- The Washington Times - Thursday, April 27, 2006

Vice President Dick Cheney thinks the recent appointment of Fox News correspondent Tony Snow as White House press secretary was a smart move. “He has a lot of friends in the media and in Washington. He’ll do a great job,” the Veep said while sipping his second glass of red wine and sampling the crab balls at the network’s 10th-anniversary party for “Fox News Sunday.”

Even the upstaged guest of honor at the Wednesday night fete at Cafe Milano, Chris Wallace, the show’s moderator, couldn’t resist calling the event “Tony Snow’s going-away party.”

The crush of guests — admitted under extremely heavy security that started a block away on either side of the restaurant — included the hosts, media heavyweights Rupert Murdoch and Roger Ailes, and most of the top presidential contenders for 2008: Sens. Hillary Rodham Clinton, John McCain and Bill Frist. Speaker of the House Dennis Hastert and predecessor Newt Gingrich were sighted in the throng along with an impressive contingent of White House staff, including Joshua Bolten, Karl Rove, Karen Hughes and Allan Hubbard.

Georgette Mosbacher sidled up to CBS legend Mike Wallace, there to congratulate his son (who described himself as “58, and still known as the kid”). Also celebrating were Sens. Mitch McConnell, Lindsey Graham, George Voinovich and Norm Coleman; former House Majority Leader Tom DeLay; Gen. Richard Myers; Brit Hume; Vernon Jordan and Terry McAuliffe (two of the rare Democrats there); author Naomi Wolf; Ken Duberstein; Haley Barbour; Jack Valenti; Ted Olson; and Andrea Mitchell.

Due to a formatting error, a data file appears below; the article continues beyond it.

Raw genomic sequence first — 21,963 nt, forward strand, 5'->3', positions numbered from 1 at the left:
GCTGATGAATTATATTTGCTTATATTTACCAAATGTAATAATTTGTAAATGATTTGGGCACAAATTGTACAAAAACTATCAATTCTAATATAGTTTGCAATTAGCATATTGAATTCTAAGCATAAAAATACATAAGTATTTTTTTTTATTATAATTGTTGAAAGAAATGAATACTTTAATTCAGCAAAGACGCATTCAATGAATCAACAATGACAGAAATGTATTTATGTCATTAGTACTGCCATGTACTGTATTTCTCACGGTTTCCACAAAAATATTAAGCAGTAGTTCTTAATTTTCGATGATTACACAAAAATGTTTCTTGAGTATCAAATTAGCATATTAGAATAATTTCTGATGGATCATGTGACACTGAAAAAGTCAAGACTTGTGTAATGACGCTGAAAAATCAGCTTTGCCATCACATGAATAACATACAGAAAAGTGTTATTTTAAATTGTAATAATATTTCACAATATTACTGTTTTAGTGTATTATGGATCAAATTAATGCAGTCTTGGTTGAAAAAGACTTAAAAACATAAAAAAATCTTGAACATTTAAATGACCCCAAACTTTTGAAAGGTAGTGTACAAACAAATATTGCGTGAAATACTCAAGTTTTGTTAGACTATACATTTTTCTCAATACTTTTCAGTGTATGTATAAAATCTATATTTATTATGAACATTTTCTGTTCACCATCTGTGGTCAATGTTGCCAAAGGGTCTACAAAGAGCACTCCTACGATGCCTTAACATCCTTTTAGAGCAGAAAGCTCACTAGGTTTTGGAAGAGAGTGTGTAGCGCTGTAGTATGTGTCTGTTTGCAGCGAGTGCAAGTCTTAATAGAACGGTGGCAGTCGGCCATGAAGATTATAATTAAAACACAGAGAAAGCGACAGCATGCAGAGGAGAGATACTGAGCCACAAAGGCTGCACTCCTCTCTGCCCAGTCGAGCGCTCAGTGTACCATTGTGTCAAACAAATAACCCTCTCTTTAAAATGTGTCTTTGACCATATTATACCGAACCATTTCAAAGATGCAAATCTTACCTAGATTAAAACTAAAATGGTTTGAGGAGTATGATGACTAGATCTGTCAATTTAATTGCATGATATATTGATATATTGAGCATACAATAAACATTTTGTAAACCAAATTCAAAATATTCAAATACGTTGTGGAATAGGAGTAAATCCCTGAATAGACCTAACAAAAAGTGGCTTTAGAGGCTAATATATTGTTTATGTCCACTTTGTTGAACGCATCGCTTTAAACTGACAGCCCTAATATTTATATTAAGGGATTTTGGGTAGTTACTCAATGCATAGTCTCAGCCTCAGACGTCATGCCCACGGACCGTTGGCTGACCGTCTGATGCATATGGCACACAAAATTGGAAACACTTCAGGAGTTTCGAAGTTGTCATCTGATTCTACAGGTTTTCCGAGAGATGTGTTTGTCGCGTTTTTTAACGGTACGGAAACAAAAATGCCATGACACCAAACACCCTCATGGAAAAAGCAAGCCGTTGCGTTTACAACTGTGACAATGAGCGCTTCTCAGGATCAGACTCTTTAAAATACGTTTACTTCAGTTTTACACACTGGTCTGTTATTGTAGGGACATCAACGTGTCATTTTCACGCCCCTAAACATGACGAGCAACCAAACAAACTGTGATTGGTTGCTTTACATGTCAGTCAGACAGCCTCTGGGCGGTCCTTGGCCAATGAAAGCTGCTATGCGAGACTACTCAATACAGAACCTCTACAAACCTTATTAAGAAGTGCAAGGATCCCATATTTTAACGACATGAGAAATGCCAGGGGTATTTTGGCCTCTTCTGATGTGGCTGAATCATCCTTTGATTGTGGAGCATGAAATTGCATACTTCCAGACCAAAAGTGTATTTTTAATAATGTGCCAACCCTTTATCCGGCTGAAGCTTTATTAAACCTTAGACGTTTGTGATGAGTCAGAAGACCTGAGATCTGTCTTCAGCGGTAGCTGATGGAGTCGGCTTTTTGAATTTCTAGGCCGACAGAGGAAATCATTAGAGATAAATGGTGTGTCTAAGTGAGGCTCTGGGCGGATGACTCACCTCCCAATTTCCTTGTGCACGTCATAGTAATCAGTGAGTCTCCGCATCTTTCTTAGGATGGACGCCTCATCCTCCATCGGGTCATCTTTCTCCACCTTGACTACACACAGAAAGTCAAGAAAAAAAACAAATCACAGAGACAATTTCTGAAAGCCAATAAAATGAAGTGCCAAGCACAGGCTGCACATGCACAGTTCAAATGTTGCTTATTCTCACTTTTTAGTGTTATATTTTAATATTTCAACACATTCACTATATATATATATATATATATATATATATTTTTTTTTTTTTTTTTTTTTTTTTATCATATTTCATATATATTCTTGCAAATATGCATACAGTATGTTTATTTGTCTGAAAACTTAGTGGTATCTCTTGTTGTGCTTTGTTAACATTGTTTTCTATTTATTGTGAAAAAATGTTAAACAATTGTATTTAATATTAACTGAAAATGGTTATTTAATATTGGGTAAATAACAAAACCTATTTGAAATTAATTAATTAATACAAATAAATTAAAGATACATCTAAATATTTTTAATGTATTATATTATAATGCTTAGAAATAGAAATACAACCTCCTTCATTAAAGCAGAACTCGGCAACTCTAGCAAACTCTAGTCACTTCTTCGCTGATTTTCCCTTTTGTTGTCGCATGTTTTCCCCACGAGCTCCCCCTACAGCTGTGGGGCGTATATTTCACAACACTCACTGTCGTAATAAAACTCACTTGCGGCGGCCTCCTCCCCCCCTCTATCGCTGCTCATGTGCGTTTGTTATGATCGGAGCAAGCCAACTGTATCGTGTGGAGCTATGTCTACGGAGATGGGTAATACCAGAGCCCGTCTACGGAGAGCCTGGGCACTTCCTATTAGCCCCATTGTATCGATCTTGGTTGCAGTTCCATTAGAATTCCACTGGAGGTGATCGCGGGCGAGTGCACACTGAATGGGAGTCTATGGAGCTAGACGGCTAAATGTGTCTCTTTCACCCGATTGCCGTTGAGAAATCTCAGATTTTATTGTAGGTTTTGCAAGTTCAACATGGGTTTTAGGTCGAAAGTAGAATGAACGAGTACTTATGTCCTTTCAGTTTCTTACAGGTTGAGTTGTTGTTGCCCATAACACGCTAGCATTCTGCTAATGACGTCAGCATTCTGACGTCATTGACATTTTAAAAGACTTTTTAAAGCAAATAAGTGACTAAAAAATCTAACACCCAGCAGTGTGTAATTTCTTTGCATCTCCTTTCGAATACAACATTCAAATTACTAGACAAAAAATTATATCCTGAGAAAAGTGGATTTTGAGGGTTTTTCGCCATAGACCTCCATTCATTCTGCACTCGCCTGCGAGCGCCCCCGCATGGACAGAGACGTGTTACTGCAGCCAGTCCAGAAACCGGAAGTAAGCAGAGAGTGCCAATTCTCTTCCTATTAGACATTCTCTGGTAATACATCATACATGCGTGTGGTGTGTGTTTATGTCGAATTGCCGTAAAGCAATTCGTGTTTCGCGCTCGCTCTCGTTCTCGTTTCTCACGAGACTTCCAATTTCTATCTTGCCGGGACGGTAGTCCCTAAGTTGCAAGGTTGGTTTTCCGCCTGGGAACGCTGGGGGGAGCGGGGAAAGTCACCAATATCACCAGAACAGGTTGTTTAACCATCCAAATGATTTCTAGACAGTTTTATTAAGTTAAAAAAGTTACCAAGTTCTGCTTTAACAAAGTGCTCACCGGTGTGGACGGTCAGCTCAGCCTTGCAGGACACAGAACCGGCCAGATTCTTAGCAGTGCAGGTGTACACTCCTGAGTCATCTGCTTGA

“The turnout is unbelievable, beyond my wildest imagination,” an ebullient Chris Wallace said of the impressive number of “Fox News Sunday” guests who showed up at the party. Better yet: being praised publicly by Mr. Murdoch, the boss of bosses, as “tough, smart and fair.”

Guests dined on lamb chops, roast beef and creamy risotto, and the bar was packed three-deep. Getting from one end of the room to the other could qualify as an extreme sport. The candlelit restaurant was emptied of tables and filled instead with comfy sofas and armchairs. People smoked, drank and sometimes had to shout above the din of nattering nabobs.

A few rare and magic moments occurred (all recorded by photographers, of course) as left and right made nice for once. Mr. Jordan was seen bearhugging former Sen. Alan Simpson in one corner just before Mrs. Clinton, wearing a dark pantsuit and vintage brooch, said howdy-do to conservative talk-show host Bill O’Reilly “I’d never met him before,” she said as fans circled in a mass embrace.

As the man of the hour, Mr. Snow also stood out in the swirl of celebrities. Tall and chisled, he said he was looking forward to his new gig. Asked to name the most important thing about being a presidential spokesman, he replied, “Don’t lie.”

One key White House player didn’t miss a beat when asked what advice she had for the administration’s new lightening rod. “Keep a good sense of humor,” Mrs. Hughes said with a laugh. “He’s going to need it.”

Stephanie Mansfield and Kevin Chaffee

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